Access to Education Technology Is Not Enough – by Karl Rectanus

When school districts began closing in mid-March, education-technology usage dropped over 60 percent in the first week. After that initial drop, usage has increased steadily, but with an alarming set of trends. According to an analysis of 2 million students and teachers throughout the United States, fewer students have been accessing education technology, but those who have been are accessing it 40 percent more often than they were prior to closure of schools. In other words, those who are using education technology are using it more, while those who are not are getting left behind. This is the very definition of an expanding digital divide.


Figure: Index of Edtech Engagement Across the U.S. - March 3, 2020 to April 3, 2020





(Week over week)

March 5, 2020


March 11, 2020
(Closures begin)


– 12,818

March 16, 2020
(1st week closed)


– 65,862

March 24, 2020
(2nd week closed)


+ 33,271

April 2, 2020
(3rd week closed)


+ 18,021


The EdTech300 is an index of daily web engagement of the 300 most active education-technology tools every day, accounting for both pervasiveness and amount of engagement by active users. The ET300 is calculated by LearnPlatform, based on the average number of events per 1000 active users, across over 2 million students and teachers in the US.
Source: LearnPlatform, US ET300. Click for full report.


While many districts have distributed laptops and Wi-Fi hot spots, access is only the first step. Remote-learning plans that support engagement and effectiveness will define equity (or lack thereof). A deeper look into the data shows differing—and sometimes disturbing—patterns in student and teacher engagement with education technology in different geographies.  Policies and investments in safe and cost-effective technology ecosystems are leading some states to bounce back more quickly for more of their students, while others appear to be digging a deeper hole. The patterns in certain states and districts point to three key steps states should take to ensure equitable implementation of education technology.

1. Invest in Engagement and Effectiveness, Not Just Access

The need for a device and connectivity is table-stakes for pervasive access, and groups urging federal flexibility for programs like the US Department of Education’s Title programs are well-supported by the data. Going beyond access to support broad engagement should be the priority, however.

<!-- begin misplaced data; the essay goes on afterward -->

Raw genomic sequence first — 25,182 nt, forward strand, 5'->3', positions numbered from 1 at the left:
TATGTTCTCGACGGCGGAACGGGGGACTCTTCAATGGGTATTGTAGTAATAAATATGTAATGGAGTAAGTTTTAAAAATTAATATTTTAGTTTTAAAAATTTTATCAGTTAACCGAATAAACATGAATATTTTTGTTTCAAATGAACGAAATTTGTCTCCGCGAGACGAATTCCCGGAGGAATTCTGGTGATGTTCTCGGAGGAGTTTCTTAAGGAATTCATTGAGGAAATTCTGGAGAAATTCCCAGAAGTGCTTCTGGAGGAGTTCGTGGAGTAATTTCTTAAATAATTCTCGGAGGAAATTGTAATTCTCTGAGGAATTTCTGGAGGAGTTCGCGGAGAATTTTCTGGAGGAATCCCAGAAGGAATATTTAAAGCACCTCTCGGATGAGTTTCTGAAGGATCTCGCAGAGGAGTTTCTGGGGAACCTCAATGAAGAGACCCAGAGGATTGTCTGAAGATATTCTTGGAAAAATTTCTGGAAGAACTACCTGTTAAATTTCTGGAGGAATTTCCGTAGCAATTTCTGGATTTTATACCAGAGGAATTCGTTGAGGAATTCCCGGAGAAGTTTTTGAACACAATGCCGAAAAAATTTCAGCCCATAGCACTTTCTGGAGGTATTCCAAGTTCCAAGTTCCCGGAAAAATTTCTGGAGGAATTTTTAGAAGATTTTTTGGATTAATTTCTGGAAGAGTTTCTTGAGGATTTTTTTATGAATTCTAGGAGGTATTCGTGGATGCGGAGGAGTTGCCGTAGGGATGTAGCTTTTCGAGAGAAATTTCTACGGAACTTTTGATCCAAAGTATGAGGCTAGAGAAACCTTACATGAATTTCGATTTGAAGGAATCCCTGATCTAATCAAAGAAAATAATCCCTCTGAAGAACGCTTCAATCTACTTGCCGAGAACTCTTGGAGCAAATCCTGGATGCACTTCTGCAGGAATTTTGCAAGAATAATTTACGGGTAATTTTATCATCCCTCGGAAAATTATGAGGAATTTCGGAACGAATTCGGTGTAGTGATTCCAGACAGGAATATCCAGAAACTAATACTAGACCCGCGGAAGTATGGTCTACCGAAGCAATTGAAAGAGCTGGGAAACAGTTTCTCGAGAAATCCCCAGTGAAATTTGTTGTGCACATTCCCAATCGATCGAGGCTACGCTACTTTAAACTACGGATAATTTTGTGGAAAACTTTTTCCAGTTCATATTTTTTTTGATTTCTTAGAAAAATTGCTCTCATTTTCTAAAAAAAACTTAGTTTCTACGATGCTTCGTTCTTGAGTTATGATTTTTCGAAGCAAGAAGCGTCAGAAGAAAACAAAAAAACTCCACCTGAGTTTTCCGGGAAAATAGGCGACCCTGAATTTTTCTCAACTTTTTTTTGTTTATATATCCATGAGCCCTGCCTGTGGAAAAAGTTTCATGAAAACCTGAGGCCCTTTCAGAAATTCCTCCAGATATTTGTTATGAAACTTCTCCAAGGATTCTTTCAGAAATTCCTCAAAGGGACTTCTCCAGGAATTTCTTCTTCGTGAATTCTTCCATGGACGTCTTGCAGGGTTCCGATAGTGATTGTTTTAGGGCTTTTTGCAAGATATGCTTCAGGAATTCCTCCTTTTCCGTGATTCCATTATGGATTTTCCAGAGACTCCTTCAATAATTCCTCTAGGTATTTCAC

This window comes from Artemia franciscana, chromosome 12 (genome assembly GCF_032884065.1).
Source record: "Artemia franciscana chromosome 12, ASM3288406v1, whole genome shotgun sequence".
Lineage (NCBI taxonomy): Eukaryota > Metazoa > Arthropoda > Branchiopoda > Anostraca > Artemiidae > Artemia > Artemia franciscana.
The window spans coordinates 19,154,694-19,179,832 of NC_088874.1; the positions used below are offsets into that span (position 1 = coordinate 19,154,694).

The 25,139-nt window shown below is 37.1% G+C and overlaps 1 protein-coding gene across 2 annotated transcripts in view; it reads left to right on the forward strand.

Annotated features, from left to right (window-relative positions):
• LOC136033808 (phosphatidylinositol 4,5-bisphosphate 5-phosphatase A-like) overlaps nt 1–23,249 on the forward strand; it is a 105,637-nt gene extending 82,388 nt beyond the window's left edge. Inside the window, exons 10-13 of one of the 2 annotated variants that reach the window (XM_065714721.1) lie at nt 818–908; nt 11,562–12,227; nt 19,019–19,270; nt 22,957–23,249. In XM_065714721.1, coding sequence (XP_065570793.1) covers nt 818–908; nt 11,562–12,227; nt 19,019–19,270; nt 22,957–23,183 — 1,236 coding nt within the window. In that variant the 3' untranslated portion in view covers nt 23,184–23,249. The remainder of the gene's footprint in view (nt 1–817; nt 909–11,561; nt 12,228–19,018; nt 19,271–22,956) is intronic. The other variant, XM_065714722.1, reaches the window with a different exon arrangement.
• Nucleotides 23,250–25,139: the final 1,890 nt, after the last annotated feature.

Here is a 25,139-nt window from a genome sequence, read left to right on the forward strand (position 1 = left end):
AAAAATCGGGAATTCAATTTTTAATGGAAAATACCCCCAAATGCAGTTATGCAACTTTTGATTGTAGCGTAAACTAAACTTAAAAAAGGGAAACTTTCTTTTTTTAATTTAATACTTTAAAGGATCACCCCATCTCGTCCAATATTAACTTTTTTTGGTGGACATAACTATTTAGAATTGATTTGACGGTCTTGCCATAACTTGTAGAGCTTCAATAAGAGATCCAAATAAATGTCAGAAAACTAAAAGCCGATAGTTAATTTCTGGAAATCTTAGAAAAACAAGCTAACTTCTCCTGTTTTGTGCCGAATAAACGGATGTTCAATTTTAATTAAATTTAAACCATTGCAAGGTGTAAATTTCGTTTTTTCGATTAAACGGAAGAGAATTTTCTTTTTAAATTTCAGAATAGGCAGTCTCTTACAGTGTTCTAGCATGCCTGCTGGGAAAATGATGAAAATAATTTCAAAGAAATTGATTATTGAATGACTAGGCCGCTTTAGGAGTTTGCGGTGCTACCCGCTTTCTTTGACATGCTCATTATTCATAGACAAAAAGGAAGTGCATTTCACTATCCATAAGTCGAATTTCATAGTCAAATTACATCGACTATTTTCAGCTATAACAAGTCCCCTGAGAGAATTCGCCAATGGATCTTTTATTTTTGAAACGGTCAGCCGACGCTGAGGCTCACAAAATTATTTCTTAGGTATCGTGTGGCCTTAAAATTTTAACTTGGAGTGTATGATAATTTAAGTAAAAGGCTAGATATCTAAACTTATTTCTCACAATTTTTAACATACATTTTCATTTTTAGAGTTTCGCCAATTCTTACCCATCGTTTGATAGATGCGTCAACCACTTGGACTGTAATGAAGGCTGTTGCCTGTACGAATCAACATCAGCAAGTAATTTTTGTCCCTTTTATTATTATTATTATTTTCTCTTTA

Utah has been investing in effective “fidelity” of education-technology use for the past five years, and the trends show a rapid, relatively smooth transition to remote learning when compared to other states. Utah’s Digital Teaching and Learning Initiative has focused on core-subject instructional technologies, professional development, and local control for decisions about how often tools are used with different groups to reach the best outcomes. With policies and regulations to equip local and state leaders with the data to make ongoing decisions, the state shows early positive signs.

2. Lower Costs and Make Access Safer by Centralizing Student-Data Privacy Management

With the rapid acceleration to online and remote learning, it is essential that states and districts ensure their technology tools comply with federal regulations and state laws related to student-data privacy. Thirty-eight states have enacted stringent regulations for privacy in the past four years, but the onus (and cost) of ensuring compliance with federal and state requirements, keeping track of products’ ever-changing privacy policies, communicating with parents, and safeguarding students’ personally identifiable information is borne by local education agencies.

Connecticut, which passed one of the earliest and most stringent privacy regulations in the country four years ago, centralized their statewide student-data privacy clearinghouse after district administrators bemoaned the redundant privacy vetting each district was required to complete. In the last two years, providers have been able to share privacy policies and ensure compliance in a single location, and administrators see this information centrally, eliminating millions of dollars of staff time taken by having to repeat the same steps in each district.  Through an executive order by the governor in mid-March, Connecticut quickly leveraged the system to further streamline requirements, and, in the interest of rapid recovery, gave local officials and educators confidence in the growing list of approved tools for their remote learning plans. Now, Connecticut is close to reaching previous levels of access and engagement, while other states’ levels remain flat or are rising slowly.

3. Increase Purchasing Power with Cooperative, Small-Batch Purchasing

Cost-effective decision-making will be key to ensure individual students get what they need to succeed. In the 2018–19 school year, over $1 billion was paid for education-technology licenses that were never used. As the economy slows down, and state and local budgets begin to fall short, a purchasing-mindset shift from “everybody gets one” to “everybody gets what they need” can save states tens of millions of dollars, especially in an environment of increased digital learning.

While many things are unknown in this evolving learning landscape, one thing is certain: policymakers that work together to support safe, equitable, and cost-effective infrastructure to support learning for all students will not only bounce back quicker, but also avoid expanding the digital divide.

Karl Rectanus is co-founder and CEO of LearnPlatform.

Read more from Education Next on coronavirus and Covid-19.

By: Karl Rectanus
Title: Access to Education Technology Is Not Enough – by Karl Rectanus
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Published Date: Wed, 27 May 2020 09:00:40 +0000